Tuesday, October 24, 2006

The truth about troop support

(Excerpt) Hat tip to leftedgenorth

Cutting to the chase -- and, perhaps more than anything I've seen in recent years, truly defining the difference between the two parties -- is that the worst grade received by a Senate Democrat was higher than the best grade granted a Republican. GOP-lite Ben Nelson (D-NE) received the lowest grade of any Democrat with a B- while Lincoln Chafee (R-RI), Olympia Snowe (R-ME) and Arlen Specter (R-PA) managed a C grade from IAVA.

And, when I averaged the scores of both the Democratic and Republican caucuses by assigning the numeric midpoint of the letter grade received by each Senator, which party truly supports the troops was made remarkably clear: The 44 Democrats and Jeffords had an average military-support grade of B+, while the 55 Republicans, who beat their chests with disgusting regularity about how strong they are on military issues, averaged a pathetic D.

And how about the guys Americans will be voting on in two weeks? Republican Senator Mike DeWine -- you know, he's the guy who starts one of his campaign's television ads with "While they're fighting for us abroad, he's fighting for them at home" -- came in with a D+. His opponent, Democrat Sherrod Brown, was given a B rating for his military votes in the House, despite DeWine's bogus claim in an October 1 Meet the Press debate that Brown "has voted against funding for the military when it really counted."

Let's look at some of the other GOP stalwarts trying to keep their Senate seats this year by telling voters how much they fight for military families. George Allen (R-VA), Conrad Burns (R-MT) and James Talent (R-MO) couldn't manage to get over a D+. John Ensign (R-NV), Jon Kyl (R-AZ) and Rick Santorum (R-PA) were all rated a lowly D- by the largest group dedicated to the troops and Veterans of the wars in Iraq and Afghanistan. Of course, of those Republican Senators, only Burns has actually served in the military himself.

And here's more stunning hypocrisy: In May, 2006, while giving a speech at the Nevada Republican Convention, Mr. D-minus himself, John Ensign, said "Democratic leaders like Nancy Pelosi and Ted Kennedy -- let me tell you, I say this without reservation -- they have hurt our military" and, of Kennedy, Ensign once said "Every time Ted Kennedy gets up and speaks (against the war) he undermines our troops."

Pelosi and Kennedy both received a B+ rating from IAVA.

Click here to read the entire article

Sunday, October 22, 2006

Republican anal leak

$15,000 Buys a Lifetime Membership to Mitch McConnell's Quid Pro Quo Club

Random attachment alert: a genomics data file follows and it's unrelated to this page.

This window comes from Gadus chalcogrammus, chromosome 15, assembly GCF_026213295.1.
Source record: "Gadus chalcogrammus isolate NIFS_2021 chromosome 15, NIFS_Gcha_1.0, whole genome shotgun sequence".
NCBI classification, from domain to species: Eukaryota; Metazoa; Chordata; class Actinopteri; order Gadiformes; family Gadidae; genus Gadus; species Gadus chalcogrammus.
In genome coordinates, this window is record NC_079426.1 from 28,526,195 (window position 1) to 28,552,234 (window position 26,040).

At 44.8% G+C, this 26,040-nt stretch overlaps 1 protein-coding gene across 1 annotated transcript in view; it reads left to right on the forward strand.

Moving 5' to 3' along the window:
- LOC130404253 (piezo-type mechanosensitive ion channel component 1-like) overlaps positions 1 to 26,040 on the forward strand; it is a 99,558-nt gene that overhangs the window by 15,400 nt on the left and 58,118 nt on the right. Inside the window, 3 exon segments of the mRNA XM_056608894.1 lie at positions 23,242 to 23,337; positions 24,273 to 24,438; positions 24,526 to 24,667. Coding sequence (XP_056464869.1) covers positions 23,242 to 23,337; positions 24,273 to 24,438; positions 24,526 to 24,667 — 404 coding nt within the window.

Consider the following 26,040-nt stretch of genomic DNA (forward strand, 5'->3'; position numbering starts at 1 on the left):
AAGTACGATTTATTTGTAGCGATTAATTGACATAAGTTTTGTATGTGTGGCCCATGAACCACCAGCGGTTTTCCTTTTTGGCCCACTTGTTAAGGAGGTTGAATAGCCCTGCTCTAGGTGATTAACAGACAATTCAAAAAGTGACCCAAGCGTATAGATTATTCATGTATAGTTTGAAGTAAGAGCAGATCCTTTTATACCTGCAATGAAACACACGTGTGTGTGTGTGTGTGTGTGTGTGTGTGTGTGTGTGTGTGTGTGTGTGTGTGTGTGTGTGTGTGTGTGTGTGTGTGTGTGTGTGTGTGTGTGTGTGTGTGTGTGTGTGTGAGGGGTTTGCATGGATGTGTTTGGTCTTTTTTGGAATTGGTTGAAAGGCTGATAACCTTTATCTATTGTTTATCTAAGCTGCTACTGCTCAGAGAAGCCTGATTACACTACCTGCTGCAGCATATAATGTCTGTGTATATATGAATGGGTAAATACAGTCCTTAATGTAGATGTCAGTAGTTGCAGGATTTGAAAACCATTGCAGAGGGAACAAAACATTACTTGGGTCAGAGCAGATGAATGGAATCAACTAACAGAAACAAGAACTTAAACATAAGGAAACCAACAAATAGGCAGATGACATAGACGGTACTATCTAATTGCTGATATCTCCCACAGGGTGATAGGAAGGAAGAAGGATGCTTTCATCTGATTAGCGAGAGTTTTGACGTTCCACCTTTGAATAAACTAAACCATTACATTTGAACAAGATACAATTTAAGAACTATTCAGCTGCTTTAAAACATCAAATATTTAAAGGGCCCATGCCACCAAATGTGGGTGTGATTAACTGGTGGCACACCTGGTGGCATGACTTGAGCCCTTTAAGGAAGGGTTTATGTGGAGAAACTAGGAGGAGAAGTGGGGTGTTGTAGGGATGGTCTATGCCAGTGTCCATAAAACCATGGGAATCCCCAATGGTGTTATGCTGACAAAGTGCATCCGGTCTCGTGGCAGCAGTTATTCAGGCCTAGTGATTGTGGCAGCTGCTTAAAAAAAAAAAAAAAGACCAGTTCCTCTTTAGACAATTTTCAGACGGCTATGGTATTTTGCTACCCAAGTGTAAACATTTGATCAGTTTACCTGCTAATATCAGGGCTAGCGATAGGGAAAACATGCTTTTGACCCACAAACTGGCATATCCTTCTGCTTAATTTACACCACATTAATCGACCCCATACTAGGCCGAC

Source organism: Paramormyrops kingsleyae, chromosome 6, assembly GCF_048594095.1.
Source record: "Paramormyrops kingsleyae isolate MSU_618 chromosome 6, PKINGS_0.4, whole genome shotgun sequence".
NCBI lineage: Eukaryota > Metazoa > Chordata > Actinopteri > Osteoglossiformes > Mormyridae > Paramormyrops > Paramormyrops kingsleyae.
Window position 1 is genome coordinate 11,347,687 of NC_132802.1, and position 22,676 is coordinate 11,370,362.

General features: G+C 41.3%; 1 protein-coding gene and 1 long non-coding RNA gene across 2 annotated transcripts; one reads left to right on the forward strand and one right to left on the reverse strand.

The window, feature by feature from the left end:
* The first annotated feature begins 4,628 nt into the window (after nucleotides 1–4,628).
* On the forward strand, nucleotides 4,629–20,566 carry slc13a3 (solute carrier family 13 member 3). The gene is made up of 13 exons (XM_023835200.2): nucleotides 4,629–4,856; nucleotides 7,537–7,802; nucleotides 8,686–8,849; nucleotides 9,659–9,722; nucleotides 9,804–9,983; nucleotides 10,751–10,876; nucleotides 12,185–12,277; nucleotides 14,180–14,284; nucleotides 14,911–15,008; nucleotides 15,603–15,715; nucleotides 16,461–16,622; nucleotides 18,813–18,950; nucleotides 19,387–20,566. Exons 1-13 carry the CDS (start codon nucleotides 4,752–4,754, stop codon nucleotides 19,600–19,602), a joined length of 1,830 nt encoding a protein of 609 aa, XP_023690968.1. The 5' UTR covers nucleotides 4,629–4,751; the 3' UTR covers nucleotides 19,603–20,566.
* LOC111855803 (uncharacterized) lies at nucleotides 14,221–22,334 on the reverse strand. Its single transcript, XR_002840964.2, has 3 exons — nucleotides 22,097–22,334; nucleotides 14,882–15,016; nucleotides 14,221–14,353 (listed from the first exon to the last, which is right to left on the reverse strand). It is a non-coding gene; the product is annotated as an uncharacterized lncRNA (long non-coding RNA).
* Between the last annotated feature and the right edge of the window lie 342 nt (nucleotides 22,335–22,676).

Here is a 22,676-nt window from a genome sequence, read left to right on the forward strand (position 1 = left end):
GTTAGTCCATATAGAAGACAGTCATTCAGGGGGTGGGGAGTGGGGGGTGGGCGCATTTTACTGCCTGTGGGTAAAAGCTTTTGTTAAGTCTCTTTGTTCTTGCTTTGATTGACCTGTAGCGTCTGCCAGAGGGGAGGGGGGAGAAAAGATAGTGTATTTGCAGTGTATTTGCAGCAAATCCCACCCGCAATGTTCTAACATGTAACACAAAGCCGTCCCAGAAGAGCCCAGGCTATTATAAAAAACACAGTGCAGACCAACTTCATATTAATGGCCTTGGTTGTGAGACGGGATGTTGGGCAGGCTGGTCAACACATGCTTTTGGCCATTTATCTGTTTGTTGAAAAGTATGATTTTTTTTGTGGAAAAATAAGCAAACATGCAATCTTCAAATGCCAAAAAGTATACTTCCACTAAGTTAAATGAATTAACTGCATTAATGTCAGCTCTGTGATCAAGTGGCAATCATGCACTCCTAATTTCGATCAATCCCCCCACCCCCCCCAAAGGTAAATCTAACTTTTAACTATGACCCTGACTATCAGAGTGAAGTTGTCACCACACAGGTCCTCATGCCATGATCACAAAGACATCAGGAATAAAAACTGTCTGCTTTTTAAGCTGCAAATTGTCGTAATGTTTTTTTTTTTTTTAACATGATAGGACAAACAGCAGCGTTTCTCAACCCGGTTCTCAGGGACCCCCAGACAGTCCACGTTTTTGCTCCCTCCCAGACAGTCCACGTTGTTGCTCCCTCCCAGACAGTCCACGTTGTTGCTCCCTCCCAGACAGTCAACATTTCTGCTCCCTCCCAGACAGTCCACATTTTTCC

If the Republicans manage to keep control of the Senate — and that's a big if — Mitch McConnell, the Kentucky Republican who currently serves as Majority Whip, is poised to ascend to Majority Leader, as Bill Frist retires at the end of his term. In anticipation of this possibility, the Lexington Herald-Leader, has been investigating the Senator for the past six months and published its findings in a lengthy article yesterday. What did the Herald-Leader discover? A “nexus between his actions and his donors' agendas. He pushes the government to help cigarette makers, Las Vegas casinos, the pharmaceutical industry, credit card lenders, coal mine owners and others.”

McConnell is one of the GOP's more prolific fundraisers and has personally raised close to $220 million for his party over the course of his career. Marshall Whitman, a onetime aide to John McCain, told the paper: “He's completely dogged in his pursuit of money. That's his great love, above everything else.” Former Senator Alan Simpson said that “when he asked for money, his eyes would shine like diamonds. He obviously loved it.” Apparently McConnell was so intent on building up the GOP's warchest that he sold memberships to something called the “Senate Republican Inner Circle.” A donation of $15,000 bought wealthy individuals a lifetime membership (members could also pay $2,000 a year), which carried with it access to “the men who are shaping the Senate agenda.”

"Americans are big on rewards these days. Financial rewards in the stock market -- cash rewards on your credit cards -- luxurious rewards in the travel industry," McConnell wrote in one invitation. "But a special group of Americans is experiencing one of the greatest reward programs ever, because they took the initiative to become a Life Member of the Inner Circle."
Those rewards are greatly anticipated by corporate leaders who want a say in Senate decisions. After the Inner Circle welcomed Geoffrey Bible, chief executive at Philip Morris, he sent a copy of the announcement to his aides.
"So now I'm in," Bible wrote in the margin. "See if we can make the most of it."

When the paper questioned McConnell on his “inner circle,” the senator downplayed its significance, telling the Herald-Leader that “they want their picture taken with you; that's all it amounts to.” Hmmm. It's just a hunch, but something tells me that Bible and other members of McConnell's quid pro quo club were paying for more than just photo-ops.

Monday, October 09, 2006

Acknowledging our most precious asset

If you happened to read the Sunday Comics yesterday, you might have noticed that the Doonesbury strip had a reference to “the Sandbox” at Doonesbury.com. This is a place where we can read what is on the minds of our military people in and out of theater.

If you thought about checking it out, but didn’t for one reason or another, I advise you to check it out now. We will never be treated to a deeper slice of truth than the words cobbled together by our front line war fighters.

Here is the link.

Pass it around.